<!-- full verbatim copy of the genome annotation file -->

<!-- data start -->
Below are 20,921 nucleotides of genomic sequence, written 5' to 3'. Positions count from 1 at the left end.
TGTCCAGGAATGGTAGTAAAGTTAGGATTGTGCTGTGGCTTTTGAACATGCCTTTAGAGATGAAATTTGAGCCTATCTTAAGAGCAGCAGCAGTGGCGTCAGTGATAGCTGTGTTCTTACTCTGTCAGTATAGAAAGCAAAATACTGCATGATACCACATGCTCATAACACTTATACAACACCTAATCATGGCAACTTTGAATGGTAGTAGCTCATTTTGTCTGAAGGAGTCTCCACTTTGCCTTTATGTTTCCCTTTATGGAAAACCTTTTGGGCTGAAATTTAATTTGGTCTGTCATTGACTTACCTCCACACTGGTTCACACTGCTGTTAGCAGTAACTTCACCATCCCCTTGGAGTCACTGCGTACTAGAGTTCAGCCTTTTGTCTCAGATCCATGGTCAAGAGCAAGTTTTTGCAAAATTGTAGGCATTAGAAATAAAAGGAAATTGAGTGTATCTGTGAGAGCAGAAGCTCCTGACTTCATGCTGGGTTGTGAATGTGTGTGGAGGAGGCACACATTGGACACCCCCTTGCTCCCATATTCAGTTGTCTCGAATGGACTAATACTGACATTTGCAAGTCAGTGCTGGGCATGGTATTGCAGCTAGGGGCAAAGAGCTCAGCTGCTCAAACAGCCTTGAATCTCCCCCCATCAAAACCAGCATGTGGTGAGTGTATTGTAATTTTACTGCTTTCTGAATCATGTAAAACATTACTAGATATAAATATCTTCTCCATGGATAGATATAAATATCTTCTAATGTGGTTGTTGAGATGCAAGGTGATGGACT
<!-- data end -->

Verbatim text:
Below are 20,921 nucleotides of genomic sequence, written 5' to 3'. Positions count from 1 at the left end.
TGTCCAGGAATGGTAGTAAAGTTAGGATTGTGCTGTGGCTTTTGAACATGCCTTTAGAGATGAAATTTGAGCCTATCTTAAGAGCAGCAGCAGTGGCGTCAGTGATAGCTGTGTTCTTACTCTGTCAGTATAGAAAGCAAAATACTGCATGATACCACATGCTCATAACACTTATACAACACCTAATCATGGCAACTTTGAATGGTAGTAGCTCATTTTGTCTGAAGGAGTCTCCACTTTGCCTTTATGTTTCCCTTTATGGAAAACCTTTTGGGCTGAAATTTAATTTGGTCTGTCATTGACTTACCTCCACACTGGTTCACACTGCTGTTAGCAGTAACTTCACCATCCCCTTGGAGTCACTGCGTACTAGAGTTCAGCCTTTTGTCTCAGATCCATGGTCAAGAGCAAGTTTTTGCAAAATTGTAGGCATTAGAAATAAAAGGAAATTGAGTGTATCTGTGAGAGCAGAAGCTCCTGACTTCATGCTGGGTTGTGAATGTGTGTGGAGGAGGCACACATTGGACACCCCCTTGCTCCCATATTCAGTTGTCTCGAATGGACTAATACTGACATTTGCAAGTCAGTGCTGGGCATGGTATTGCAGCTAGGGGCAAAGAGCTCAGCTGCTCAAACAGCCTTGAATCTCCCCCCATCAAAACCAGCATGTGGTGAGTGTATTGTAATTTTACTGCTTTCTGAATCATGTAAAACATTACTAGATATAAATATCTTCTCCATGGATAGATATAAATATCTTCTAATGTGGTTGTTGAGATGCAAGGTGATGGACT